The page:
EU nationals living in the UK are getting more detail of what rights they can expect to have after Brexit.
A 15-page document outlining plans for EU citizens to be granted “settled status” will be published as Theresa May addresses MPs on EU matters.
Ministers have sought to reassure the 3.2m residents they will “effectively” have the same rights as UK citizens.
But EU leaders have warned against people being treated differently depending on when they moved to the UK.
Both sides have said they want an early agreement on the issue which also gives certainty to the 1.2 million British expats living on the continent after the UK leaves the EU – expected to be on 29 March 2019.
However, both sides have resisted offering any unilateral guarantees, saying they want a reciprocal deal.
The PM sketched out the principles of her offer to EU nationals at Friday’s EU leaders’ summit, saying she wanted to give certainty to all those who had “made their lives and homes” in the UK.
She is giving more detail as she updates MPs about the summit in the House of Commons.
Under the outline plan, all those who have lived lawfully in the UK for at least five years would be able to stay and could expect roughly the same benefits, in terms of access to pensions, welfare and healthcare, as UK citizens.
It is understood those who have not yet reached five years would be entitled to stay on until they reach the threshold for settled status while those arriving after an as-yet-unspecified cut-off date would be given a “grace period” – expected to be two years – to get a work permit or return to their home countries.
Ministers have not confirmed the exact cut-off date for eligibility but indicated that it would fall somewhere between March 29 2017, when the UK triggered Article 50, and Britain’s actual leaving date.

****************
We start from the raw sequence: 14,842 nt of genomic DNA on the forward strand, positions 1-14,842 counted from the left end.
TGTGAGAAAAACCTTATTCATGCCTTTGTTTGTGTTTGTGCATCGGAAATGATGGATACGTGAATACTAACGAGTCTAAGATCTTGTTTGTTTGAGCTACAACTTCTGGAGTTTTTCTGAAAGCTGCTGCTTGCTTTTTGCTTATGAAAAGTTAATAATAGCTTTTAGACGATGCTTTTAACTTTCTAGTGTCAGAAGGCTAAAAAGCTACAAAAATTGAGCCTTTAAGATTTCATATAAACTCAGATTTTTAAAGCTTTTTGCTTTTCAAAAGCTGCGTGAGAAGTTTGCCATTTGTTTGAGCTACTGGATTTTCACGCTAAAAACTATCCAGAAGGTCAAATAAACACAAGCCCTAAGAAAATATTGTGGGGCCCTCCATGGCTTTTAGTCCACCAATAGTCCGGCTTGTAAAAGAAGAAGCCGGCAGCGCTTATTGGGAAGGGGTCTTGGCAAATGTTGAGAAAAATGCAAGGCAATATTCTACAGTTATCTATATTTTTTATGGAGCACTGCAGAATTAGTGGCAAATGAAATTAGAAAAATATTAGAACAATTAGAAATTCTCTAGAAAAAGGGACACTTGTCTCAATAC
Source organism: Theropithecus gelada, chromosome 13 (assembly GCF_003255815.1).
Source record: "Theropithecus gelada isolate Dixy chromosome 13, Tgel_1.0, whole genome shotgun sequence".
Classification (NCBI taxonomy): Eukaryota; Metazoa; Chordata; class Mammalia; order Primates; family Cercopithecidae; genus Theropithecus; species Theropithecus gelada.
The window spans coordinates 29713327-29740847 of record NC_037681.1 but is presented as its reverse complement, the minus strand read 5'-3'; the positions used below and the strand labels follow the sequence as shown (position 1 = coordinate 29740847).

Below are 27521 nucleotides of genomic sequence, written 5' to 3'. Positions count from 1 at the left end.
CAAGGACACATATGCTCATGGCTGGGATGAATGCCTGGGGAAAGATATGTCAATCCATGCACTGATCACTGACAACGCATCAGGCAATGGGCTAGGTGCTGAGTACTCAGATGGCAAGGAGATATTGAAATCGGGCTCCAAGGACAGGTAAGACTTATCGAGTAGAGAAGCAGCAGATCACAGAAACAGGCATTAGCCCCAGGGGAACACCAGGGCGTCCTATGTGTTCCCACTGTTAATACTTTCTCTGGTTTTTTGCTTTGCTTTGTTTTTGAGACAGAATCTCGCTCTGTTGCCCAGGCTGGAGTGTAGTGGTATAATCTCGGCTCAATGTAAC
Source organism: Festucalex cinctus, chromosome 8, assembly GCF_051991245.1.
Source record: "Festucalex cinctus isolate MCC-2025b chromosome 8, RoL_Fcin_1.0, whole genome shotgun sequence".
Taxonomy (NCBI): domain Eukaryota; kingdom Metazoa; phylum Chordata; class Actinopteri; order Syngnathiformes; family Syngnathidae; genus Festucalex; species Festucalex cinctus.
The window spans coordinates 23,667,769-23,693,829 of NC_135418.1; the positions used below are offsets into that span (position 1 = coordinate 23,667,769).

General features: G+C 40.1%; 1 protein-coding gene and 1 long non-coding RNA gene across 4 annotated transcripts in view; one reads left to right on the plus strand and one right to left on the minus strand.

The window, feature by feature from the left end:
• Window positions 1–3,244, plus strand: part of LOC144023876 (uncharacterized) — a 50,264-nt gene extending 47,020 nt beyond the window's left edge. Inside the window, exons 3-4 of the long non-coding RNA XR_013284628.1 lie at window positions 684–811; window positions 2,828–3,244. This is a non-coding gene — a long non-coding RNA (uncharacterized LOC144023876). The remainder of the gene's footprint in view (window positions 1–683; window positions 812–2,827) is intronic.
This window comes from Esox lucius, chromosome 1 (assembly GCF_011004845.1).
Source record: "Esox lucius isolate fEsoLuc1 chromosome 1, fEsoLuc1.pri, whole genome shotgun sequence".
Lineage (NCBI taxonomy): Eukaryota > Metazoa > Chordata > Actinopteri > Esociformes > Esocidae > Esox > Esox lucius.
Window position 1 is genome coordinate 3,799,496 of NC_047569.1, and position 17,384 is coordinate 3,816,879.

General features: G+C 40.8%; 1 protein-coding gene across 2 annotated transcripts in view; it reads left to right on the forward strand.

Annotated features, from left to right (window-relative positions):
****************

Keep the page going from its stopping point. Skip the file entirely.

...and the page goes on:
‘Long way to go’
Other outstanding issues include whether settled status will be extended to spouses, children and other family members currently living outside the UK and who will police the new rules. The government says British courts should be sovereign but the EU says the European Court of Justice should be involved.
Speaking on Sunday, Brexit Secretary David Davis rejected suggestions that EU nationals would become second-class citizens.
He insisted he did not expect any EU nationals to be deported unless they had committed a crime, or security issues were involved.
“They get the same residence rights, the same employment rights, the same health rights, the same welfare rights, the same pensions rights and so on, almost the equivalent to British citizens. The only thing they don’t get is the right to vote,” he told the BBC.
He also said the government was seeking to continue the European Health Insurance Card initiative that ensures free medical care across the EU.
EU leaders, who want their citizens to enjoy the same rights as now in perpetuity, reacted cautiously to the UK’s initial plans on Friday.
Donald Tusk, the president of the European Council, suggested they were “below our expectations” while German Chancellor Angela Merkel said they were not a breakthrough and there was a “long way to go”.
Campaign groups representing EU nationals in the UK also said they were disappointed and wanted a lot more detail.